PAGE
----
• Inadequate inspection interval: Although the Planned Maintenance System (PMS) included a quarterly job for testing of safety functions of incinerators, the job description was not detailed/specific.
  • Inadequate emergency preparedness: The ship staff failed to follow correct procedures to release the carbon dioxide system. The pilot cylinder valve seal was found intact, and all cylinders were found full except the starter cylinder which was slightly empty. The pilot line for releasing the main carbon dioxide bottles was found to be disconnected. The safety pin was in place and not removed before attempting to release carbon dioxide locally. This pin was probably fitted during the last dry dock about 2 years back as a safety precaution to prevent unintentional release.

Key Takeaways


Crew must always confirm the PMS covers all required incinerator safety tests in detail and test all alarm, trips, interlocks. Seafarers must endeavour to check for oil-soaked laggings which may be painted over; if they find any such laggings, they must report it to the office and arrange to replace it at the earliest opportunity.

Ship personnel must keep all fire doors always shut and remove any arrangements to keep the doors lashed in open condition. They should conduct monthly checks to ensure the fixed fire extinguishing CO2 system’s discharge piping and pneumatic tubing are free of damage and properly connected.

In addition, conduct proper training and awareness of crew to release and operate the fixed fire extinguishing CO2 system from all locations regularly. During normal service, the safety pin to prevent unintentional release must not be in place.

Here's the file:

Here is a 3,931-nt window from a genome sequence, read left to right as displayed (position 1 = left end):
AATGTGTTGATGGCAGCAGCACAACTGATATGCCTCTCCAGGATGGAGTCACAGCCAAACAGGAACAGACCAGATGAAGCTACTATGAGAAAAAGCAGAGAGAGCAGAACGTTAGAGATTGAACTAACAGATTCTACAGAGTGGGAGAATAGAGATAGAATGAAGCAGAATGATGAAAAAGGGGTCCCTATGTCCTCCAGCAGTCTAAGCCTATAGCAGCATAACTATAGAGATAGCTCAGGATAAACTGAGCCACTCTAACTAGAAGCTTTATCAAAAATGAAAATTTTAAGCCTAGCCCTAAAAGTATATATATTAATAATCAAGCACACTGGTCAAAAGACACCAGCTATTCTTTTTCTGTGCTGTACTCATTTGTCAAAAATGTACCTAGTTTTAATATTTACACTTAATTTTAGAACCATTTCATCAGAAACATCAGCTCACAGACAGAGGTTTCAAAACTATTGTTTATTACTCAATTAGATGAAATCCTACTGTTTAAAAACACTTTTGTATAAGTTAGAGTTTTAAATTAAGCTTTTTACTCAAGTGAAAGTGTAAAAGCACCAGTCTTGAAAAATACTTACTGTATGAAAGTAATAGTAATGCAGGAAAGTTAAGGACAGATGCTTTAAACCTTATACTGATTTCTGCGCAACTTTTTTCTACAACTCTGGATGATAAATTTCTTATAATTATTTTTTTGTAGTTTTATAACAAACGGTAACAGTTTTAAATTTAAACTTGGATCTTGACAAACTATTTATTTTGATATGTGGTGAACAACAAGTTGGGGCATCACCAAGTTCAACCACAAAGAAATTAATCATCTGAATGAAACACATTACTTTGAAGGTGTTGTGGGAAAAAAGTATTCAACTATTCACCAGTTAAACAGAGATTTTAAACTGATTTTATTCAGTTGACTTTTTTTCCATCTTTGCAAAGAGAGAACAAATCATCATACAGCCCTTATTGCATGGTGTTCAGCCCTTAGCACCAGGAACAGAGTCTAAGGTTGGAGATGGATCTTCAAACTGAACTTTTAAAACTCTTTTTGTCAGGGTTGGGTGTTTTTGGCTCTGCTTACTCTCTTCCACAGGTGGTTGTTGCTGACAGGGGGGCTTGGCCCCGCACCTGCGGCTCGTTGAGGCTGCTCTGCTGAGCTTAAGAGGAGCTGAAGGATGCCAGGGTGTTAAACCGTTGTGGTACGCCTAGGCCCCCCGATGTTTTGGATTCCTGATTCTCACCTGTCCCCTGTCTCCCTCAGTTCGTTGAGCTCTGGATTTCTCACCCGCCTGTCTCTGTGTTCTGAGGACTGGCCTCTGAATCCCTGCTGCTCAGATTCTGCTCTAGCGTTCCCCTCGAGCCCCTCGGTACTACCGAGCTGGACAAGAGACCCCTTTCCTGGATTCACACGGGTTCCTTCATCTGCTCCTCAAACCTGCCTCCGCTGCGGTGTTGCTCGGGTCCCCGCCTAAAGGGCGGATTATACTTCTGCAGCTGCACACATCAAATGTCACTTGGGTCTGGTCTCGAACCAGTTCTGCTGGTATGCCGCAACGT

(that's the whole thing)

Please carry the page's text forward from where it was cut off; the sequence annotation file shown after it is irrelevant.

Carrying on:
Grounding of Chemical Tanker

Having a pilot on-board a vessel is necessary for certain maritime procedures. The ship’s officers and crew must remain alert and be ready to undertake necessary corrective action in the case of any emergency.

A chemical tanker was grounded during a piloted passage through a ship channel. The ship was in partly loaded condition and shifting with a pilot on-board.

The pilot asked for hard to starboard when port alteration was needed to bring the ship towards the middle of the channel. The bridge team immediately identified the mistake. However, the master did not override the pilot immediately. Instead, he was trying to voice his concern to the pilot and the helm correction was delayed by about a minute, resulting in the grounding.